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Exp Dermatol. 1993 Mar;2(2):92-7.

UVA irradiation stimulates the synthesis of various matrix-metalloproteinases (MMPs) in cultured human fibroblasts.

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Department of Dermatology, Heinrich-Heine-University of Düsseldorf, Germany.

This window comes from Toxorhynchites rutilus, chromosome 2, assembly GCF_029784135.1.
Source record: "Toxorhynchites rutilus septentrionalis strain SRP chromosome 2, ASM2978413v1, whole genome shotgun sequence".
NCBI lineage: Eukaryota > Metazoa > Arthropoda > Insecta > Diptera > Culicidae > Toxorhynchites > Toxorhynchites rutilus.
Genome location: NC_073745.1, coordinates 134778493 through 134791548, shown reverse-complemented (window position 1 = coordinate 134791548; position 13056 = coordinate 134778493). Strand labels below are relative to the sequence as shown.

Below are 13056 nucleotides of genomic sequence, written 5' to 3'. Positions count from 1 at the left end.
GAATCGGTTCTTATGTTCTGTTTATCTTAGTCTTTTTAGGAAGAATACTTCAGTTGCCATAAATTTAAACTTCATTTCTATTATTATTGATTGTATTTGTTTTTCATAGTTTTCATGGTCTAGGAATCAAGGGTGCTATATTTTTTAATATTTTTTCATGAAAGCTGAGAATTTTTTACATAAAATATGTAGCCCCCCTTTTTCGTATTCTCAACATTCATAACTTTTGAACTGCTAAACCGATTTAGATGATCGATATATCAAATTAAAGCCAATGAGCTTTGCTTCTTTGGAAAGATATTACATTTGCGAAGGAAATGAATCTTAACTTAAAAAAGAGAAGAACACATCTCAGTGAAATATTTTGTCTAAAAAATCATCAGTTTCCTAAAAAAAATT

UVA irradiation leads to photoaging including clinical features such as wrinkle formation, reduced recoil capacity and blister formation of the skin. Besides synthesis of the extracellular matrix, its regulated degradation by various matrix-metalloproteinases (MMPs) determines the amount and the composition of the extracellular matrix within the dermis and the basement membrane of the dermo-epidermal junction. In this study we therefore ascertained whether UV irradiation could modulate the synthesis of MMPs with substrate specificities for dermal (collagen I, III, V) and basement membrane compounds (collagen IV, VII, proteoglycans, laminin) and whether synthesis of the counteracting tissue inhibitor of metalloproteinases (TIMP-1) was also affected. Following UVA irradiation specific mRNAs of MMPs 1, 2 and 3 were induced concomitantly up to 5-fold compared to mock irradiated controls. In contrast, TIMP-1 mRNA levels remained unaltered. Immunoprecipitation indicated that after UVA irradiation synthesis and secretion of MMPs 1, 2 and 3 into the supernatant increased. Taken together, our data show that UVA irradiation coordinately induced MMPs 1, 2 and 3 implying similar mechanisms in their regulatory pathways, while TIMP-1 synthesis was not altered. Hence, unbalanced synthesis of MMPs potentially contributes to the dissolution of dermal and basement membrane compounds finally leading to blister formation and cutaneous photoaging.

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